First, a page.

Jonathon, another Edge Hill student bunking off college to learn in the real world classroom. He badgers Tony Fitz’ to let him film backstage; making clips for the DVD. The crew dub him ‘Duracell’, not just because of his bright ginger locks but because he never stops talking or moving. Jokingly I ask him if he’s taken his Ritalin today. “I used to take that stuff,” he confesses openly. Some kids would use an A.D.H.D. diagnosis to claim extra benefit and sit-off all day smoking skunk. But he’s busy writing a synopsis for a film about his life in care homes, as well as organising open mic DJ nights and making pop promo video’s.

Its not just the dreamers on the bottom rung who are pulling out all the creative stops. The Fitzmaurice brothers are already well up the ladder of success, but still have to fight to make their own dreams happen in a city with great locations and a talented workforce. Even with a cracking script, a quality cast and an experienced crew, it has taken them six years to tempt investors to provide the funding. With Capital of Culture looming it was shit or bust; the film had to be done whether the money was there or not. To make it happen everyone worked at a fraction of their normal fees and were happy to pull their tripes out for the cause. Tony, particularly set a challenging example. You won’t find many Producers who will stay up all night building sets and the next day be speaking to investors one minute and mopping the toilets the next. Such effort deserves success. Who knows if it will come: you can only do your best, then wait to see if others perceive your worth.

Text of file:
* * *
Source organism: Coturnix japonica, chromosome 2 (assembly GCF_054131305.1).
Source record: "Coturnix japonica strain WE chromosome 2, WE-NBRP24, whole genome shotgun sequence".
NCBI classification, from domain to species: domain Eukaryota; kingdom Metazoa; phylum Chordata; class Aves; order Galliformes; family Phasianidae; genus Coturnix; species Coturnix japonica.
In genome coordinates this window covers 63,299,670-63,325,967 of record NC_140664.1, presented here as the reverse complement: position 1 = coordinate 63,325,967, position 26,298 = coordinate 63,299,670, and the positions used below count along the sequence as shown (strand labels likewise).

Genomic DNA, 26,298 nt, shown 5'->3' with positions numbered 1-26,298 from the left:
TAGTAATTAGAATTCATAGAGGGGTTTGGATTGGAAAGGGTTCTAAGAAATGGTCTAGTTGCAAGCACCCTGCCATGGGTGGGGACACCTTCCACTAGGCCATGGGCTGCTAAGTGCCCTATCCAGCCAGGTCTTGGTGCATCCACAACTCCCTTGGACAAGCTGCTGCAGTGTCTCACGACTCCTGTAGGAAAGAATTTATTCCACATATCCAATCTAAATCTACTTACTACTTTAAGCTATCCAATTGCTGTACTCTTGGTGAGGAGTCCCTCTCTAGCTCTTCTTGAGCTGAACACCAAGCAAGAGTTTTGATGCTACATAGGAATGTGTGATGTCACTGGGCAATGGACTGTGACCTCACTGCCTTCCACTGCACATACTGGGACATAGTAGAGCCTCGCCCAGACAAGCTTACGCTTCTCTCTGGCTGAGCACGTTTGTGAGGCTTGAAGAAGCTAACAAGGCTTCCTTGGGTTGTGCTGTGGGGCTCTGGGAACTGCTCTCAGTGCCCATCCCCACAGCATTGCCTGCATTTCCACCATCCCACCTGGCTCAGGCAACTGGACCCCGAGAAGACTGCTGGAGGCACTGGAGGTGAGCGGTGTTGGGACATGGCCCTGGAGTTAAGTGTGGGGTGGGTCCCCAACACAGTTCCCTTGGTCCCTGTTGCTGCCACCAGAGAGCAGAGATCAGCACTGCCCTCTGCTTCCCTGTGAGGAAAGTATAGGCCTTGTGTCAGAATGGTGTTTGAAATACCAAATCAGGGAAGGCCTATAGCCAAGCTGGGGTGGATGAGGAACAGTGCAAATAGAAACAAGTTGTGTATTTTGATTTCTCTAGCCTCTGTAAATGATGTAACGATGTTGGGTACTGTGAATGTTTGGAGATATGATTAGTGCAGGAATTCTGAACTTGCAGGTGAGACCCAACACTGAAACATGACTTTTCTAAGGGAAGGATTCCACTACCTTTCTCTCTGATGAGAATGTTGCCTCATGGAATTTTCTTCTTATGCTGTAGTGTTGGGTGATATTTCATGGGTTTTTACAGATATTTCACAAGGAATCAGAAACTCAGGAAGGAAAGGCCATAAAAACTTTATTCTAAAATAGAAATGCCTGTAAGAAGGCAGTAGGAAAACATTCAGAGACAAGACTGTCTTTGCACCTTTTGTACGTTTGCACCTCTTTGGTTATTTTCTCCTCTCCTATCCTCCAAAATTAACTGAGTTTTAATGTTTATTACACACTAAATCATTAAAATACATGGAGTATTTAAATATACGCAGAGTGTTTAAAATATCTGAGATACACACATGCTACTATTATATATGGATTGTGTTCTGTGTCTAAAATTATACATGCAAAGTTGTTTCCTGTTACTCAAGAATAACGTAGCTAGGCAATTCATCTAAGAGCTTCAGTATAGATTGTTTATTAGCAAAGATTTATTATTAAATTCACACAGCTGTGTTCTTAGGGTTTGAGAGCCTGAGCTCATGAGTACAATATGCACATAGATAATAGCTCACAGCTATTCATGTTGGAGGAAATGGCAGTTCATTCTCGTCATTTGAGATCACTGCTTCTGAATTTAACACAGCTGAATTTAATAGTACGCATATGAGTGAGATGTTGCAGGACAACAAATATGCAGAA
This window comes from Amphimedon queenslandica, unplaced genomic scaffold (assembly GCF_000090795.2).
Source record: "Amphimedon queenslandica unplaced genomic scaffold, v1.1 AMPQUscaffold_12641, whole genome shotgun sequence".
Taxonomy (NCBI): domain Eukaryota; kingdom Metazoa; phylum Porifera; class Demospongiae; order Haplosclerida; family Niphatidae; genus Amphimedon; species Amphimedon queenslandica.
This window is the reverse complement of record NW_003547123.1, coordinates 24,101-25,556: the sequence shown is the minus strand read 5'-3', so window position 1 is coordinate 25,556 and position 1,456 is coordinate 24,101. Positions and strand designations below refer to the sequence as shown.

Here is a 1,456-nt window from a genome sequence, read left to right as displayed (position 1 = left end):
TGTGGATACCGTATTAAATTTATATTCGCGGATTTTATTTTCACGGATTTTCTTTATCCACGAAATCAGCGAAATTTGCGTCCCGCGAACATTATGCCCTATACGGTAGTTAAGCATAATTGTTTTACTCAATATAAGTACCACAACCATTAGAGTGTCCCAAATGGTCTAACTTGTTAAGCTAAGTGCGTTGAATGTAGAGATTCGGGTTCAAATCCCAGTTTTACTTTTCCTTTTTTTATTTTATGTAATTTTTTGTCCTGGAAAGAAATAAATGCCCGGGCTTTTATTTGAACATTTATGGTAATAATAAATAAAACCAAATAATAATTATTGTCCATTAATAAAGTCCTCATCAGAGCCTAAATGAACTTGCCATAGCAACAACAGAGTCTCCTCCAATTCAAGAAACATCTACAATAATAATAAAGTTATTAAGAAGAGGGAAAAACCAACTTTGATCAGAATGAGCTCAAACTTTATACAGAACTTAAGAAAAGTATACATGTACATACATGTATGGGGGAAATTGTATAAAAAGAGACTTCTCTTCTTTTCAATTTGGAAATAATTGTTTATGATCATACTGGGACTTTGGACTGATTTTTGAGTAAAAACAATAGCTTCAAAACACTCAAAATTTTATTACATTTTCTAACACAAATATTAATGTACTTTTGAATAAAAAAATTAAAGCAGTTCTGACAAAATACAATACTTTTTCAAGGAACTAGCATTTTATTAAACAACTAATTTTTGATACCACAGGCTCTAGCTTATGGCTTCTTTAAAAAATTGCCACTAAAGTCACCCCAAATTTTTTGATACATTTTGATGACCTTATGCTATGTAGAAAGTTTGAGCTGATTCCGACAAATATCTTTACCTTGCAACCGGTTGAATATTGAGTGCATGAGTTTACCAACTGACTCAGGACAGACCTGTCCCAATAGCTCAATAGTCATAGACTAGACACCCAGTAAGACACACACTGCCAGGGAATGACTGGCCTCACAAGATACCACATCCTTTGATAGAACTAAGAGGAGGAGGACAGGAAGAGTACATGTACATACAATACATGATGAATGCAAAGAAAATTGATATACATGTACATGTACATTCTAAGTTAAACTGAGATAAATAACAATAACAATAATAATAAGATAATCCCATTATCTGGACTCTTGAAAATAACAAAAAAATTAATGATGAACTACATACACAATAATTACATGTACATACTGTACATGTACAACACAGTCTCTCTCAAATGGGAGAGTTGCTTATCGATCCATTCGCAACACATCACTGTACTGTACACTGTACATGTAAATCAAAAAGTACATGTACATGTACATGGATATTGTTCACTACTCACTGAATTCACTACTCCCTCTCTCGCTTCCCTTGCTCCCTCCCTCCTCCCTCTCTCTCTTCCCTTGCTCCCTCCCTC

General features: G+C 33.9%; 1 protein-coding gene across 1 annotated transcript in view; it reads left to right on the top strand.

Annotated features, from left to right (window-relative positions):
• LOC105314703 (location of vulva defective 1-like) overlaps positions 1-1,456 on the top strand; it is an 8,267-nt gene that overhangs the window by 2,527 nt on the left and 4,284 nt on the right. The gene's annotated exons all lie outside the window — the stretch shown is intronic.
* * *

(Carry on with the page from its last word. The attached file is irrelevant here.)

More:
As the corks popped at the wrap party, I sipped champagne from a polystyrene cup and knew I had done a good job. North Star’s faith in me had been repaid. They took a chance and put aside age and experience preconceptions and it all turned out fine.

I had taken a first important step towards re-inventing myself. Likewise, Capital of Culture will be a huge leap for a city on the cusp of re-birth and a massive opportunity for the outside world to see through the old stereotypes to the gold that lies beneath.

Thunderbirds are go!